Cross-examination is critical to any personal injury claim that goes to trial. When you’re on the stand, you can present evidence (with the help of your personal injury lawyer). 

Afterwards, the opposing lawyer will also ask you questions during their cross-examination. While being asked questions by the “other side” might seem intimidating, with the right preparation and knowledge of how cross-examination works, you can confidently answer any question thrown at you—and, in many situations, even strengthen your evidence! 

Below, we’ll cover everything personal injury claimants should know about cross-examination, including what happens during and after cross-examination and some tips for preparing for this essential stage in the litigation process. 

What Is Cross-Examination?

If your case proceeds to trial, you’ll almost certainly be called as a “witness” by your lawyer to provide evidence about your case in court. During your examination, your lawyer will ask you questions that elicit responses the court will treat as evidence. 

However, the opposing party also has the right to cross-examine you. In a cross-examination, an opposing party will get to ask you questions about the evidence you have provided. The purpose of cross-examination is to allow the opposing party the opportunity to challenge your credibility, test the strength of your evidence, and expose weaknesses or inconsistencies in your evidence.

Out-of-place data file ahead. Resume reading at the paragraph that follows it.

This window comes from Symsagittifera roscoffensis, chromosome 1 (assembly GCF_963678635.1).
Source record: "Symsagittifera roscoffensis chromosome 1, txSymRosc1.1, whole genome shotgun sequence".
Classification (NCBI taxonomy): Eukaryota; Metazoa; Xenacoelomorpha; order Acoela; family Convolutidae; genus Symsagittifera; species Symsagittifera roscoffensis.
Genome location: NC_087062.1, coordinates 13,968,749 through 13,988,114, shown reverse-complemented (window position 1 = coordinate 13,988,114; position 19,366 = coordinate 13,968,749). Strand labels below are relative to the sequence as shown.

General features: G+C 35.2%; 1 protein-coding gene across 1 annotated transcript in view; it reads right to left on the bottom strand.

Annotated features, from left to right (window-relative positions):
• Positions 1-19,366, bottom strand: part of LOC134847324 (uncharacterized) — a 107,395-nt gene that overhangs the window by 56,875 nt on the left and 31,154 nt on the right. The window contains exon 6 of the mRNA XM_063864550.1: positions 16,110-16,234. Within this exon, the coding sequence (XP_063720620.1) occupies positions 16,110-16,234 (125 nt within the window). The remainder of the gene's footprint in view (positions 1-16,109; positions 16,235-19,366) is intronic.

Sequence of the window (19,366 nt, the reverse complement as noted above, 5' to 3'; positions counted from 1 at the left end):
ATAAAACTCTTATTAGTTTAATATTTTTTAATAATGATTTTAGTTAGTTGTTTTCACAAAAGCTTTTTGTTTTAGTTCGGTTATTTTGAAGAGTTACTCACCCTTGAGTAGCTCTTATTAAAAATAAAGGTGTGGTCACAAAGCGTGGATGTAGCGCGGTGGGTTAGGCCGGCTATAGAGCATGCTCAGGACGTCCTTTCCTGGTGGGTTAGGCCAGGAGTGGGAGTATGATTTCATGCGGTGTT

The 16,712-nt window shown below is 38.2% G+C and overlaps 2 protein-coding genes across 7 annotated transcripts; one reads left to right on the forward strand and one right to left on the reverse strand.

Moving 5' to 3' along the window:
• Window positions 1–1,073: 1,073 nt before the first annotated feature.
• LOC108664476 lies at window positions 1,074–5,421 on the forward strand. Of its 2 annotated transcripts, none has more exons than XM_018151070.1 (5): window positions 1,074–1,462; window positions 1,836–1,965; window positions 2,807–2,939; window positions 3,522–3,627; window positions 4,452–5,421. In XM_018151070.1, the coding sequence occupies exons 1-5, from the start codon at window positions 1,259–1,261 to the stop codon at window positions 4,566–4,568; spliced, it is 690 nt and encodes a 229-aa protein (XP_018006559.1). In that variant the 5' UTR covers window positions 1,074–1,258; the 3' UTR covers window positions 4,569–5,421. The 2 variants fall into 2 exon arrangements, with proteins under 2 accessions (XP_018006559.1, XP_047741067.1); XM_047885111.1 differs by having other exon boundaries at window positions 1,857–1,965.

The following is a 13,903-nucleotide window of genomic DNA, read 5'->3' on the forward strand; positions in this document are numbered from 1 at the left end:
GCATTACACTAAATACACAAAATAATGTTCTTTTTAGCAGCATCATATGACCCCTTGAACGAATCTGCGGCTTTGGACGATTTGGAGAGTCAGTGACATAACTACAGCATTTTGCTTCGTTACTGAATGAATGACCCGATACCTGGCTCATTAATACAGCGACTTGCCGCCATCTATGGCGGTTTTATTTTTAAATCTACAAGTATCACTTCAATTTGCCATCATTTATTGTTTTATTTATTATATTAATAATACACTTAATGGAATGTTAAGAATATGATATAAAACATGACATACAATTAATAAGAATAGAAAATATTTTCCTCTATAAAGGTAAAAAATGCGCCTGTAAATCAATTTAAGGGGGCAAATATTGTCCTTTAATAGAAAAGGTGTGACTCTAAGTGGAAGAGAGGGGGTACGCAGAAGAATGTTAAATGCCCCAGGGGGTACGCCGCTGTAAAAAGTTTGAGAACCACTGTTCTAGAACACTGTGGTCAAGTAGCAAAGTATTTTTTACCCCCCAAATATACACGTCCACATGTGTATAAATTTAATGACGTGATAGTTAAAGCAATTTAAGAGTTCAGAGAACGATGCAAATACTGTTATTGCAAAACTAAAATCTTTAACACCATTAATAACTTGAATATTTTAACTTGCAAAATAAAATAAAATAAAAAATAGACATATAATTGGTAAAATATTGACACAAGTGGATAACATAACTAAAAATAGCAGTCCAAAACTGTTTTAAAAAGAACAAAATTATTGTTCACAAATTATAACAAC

What Happens During Cross-Examination? 

During cross-examination, the opposing party will ask you questions while on the stand. Typically, these questions will relate to evidence that you provided in your initial examination and may refer to other documents to challenge your evidence.

For example, during your examination, you may have reported that you went to the hospital right after the accident. However, opposing counsel might present documentation from the hospital which shows that you only attended the hospital several days after the accident to challenge your credibility and expose inconsistency in your evidence. 

Additionally, opposing counsel will typically ask “leading questions” during cross-examination (e.g., questions that will be responded to with a “yes” or “no” answer). For example, rather than asking, “What time did you leave the scene of the accident?” the question would be framed as “You left the scene at 10:30 AM, correct?” This strategy is intended to get straight responses to questions. 

How Do I Prepare for Cross-Examination? 

When you’re preparing for trial, it can feel like there’s a lot you need to know and prepare for. But, with the help of a skilled personal injury lawyer, you’ll get the information and tools you need to provide your best evidence (and perhaps even have some fun during your trial!). Below, we’ll outline some of the universal considerations that personal injury claimants should know about when preparing for cross-examination and how a skilled personal injury lawyer can help. 

Know Your Evidence

During cross-examination, you’ll be asked lots of questions about the accidents, your injuries or losses, and how your life has been impacted by the accident. These questions can feel overwhelming, which is natural—after all, it’s practically impossible to remember everything that’s happened to you over the course of several years! 

Your personal injury lawyer will help you prepare by thoroughly reviewing your evidence with you before trial. This process might involve looking at documents (such as medical or employment records) and previous evidence you’ve provided (such as your examination for discovery transcript). By reviewing this information, you’ll be able to refresh your memory and start thinking about the types of questions you might be asked on cross-examination and how to prepare for them.